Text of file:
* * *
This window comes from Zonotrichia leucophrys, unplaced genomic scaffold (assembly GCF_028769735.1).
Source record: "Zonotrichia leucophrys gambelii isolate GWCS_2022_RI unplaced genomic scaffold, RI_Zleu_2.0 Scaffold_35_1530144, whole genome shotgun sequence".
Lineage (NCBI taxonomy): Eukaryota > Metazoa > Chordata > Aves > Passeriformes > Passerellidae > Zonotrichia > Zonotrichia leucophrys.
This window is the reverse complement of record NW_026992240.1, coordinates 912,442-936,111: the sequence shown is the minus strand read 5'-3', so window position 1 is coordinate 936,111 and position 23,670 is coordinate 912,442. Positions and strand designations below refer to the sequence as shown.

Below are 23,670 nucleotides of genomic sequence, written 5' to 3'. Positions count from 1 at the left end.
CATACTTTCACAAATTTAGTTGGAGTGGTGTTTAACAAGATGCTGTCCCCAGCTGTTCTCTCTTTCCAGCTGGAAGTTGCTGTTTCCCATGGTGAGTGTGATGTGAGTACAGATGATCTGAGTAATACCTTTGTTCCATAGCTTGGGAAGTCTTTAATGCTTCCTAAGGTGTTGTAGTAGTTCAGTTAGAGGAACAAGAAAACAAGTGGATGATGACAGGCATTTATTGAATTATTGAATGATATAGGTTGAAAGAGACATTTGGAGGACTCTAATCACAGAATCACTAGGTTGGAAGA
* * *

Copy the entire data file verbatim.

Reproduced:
This window comes from Zonotrichia leucophrys, unplaced genomic scaffold (assembly GCF_028769735.1).
Source record: "Zonotrichia leucophrys gambelii isolate GWCS_2022_RI unplaced genomic scaffold, RI_Zleu_2.0 Scaffold_35_1530144, whole genome shotgun sequence".
Lineage (NCBI taxonomy): Eukaryota > Metazoa > Chordata > Aves > Passeriformes > Passerellidae > Zonotrichia > Zonotrichia leucophrys.
This window is the reverse complement of record NW_026992240.1, coordinates 912,442-936,111: the sequence shown is the minus strand read 5'-3', so window position 1 is coordinate 936,111 and position 23,670 is coordinate 912,442. Positions and strand designations below refer to the sequence as shown.

Below are 23,670 nucleotides of genomic sequence, written 5' to 3'. Positions count from 1 at the left end.
CATACTTTCACAAATTTAGTTGGAGTGGTGTTTAACAAGATGCTGTCCCCAGCTGTTCTCTCTTTCCAGCTGGAAGTTGCTGTTTCCCATGGTGAGTGTGATGTGAGTACAGATGATCTGAGTAATACCTTTGTTCCATAGCTTGGGAAGTCTTTAATGCTTCCTAAGGTGTTGTAGTAGTTCAGTTAGAGGAACAAGAAAACAAGTGGATGATGACAGGCATTTATTGAATTATTGAATGATATAGGTTGAAAGAGACATTTGGAGGACTCTAATCACAGAATCACTAGGTTGGAAGA